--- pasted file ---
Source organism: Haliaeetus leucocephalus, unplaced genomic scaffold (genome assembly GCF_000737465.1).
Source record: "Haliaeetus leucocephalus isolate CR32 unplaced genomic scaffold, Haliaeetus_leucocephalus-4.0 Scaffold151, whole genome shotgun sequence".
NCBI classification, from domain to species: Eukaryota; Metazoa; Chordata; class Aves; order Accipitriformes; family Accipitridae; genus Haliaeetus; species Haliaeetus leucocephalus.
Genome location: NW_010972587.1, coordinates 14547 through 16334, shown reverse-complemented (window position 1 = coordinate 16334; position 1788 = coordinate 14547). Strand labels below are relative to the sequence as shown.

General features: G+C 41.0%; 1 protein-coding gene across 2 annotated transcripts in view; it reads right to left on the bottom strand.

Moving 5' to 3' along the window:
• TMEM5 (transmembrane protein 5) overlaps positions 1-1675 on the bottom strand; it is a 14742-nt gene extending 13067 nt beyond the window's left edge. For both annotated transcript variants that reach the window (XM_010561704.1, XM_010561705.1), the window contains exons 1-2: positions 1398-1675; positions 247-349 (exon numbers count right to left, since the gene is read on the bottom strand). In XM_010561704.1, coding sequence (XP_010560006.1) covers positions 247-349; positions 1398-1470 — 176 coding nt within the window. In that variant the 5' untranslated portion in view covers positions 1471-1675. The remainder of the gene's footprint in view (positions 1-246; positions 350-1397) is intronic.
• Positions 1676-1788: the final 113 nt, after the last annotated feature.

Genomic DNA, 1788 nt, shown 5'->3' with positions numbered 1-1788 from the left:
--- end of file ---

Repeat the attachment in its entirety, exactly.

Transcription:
Source organism: Haliaeetus leucocephalus, unplaced genomic scaffold (genome assembly GCF_000737465.1).
Source record: "Haliaeetus leucocephalus isolate CR32 unplaced genomic scaffold, Haliaeetus_leucocephalus-4.0 Scaffold151, whole genome shotgun sequence".
NCBI classification, from domain to species: Eukaryota; Metazoa; Chordata; class Aves; order Accipitriformes; family Accipitridae; genus Haliaeetus; species Haliaeetus leucocephalus.
Genome location: NW_010972587.1, coordinates 14547 through 16334, shown reverse-complemented (window position 1 = coordinate 16334; position 1788 = coordinate 14547). Strand labels below are relative to the sequence as shown.

General features: G+C 41.0%; 1 protein-coding gene across 2 annotated transcripts in view; it reads right to left on the bottom strand.

Moving 5' to 3' along the window:
• TMEM5 (transmembrane protein 5) overlaps positions 1-1675 on the bottom strand; it is a 14742-nt gene extending 13067 nt beyond the window's left edge. For both annotated transcript variants that reach the window (XM_010561704.1, XM_010561705.1), the window contains exons 1-2: positions 1398-1675; positions 247-349 (exon numbers count right to left, since the gene is read on the bottom strand). In XM_010561704.1, coding sequence (XP_010560006.1) covers positions 247-349; positions 1398-1470 — 176 coding nt within the window. In that variant the 5' untranslated portion in view covers positions 1471-1675. The remainder of the gene's footprint in view (positions 1-246; positions 350-1397) is intronic.
• Positions 1676-1788: the final 113 nt, after the last annotated feature.

Genomic DNA, 1788 nt, shown 5'->3' with positions numbered 1-1788 from the left: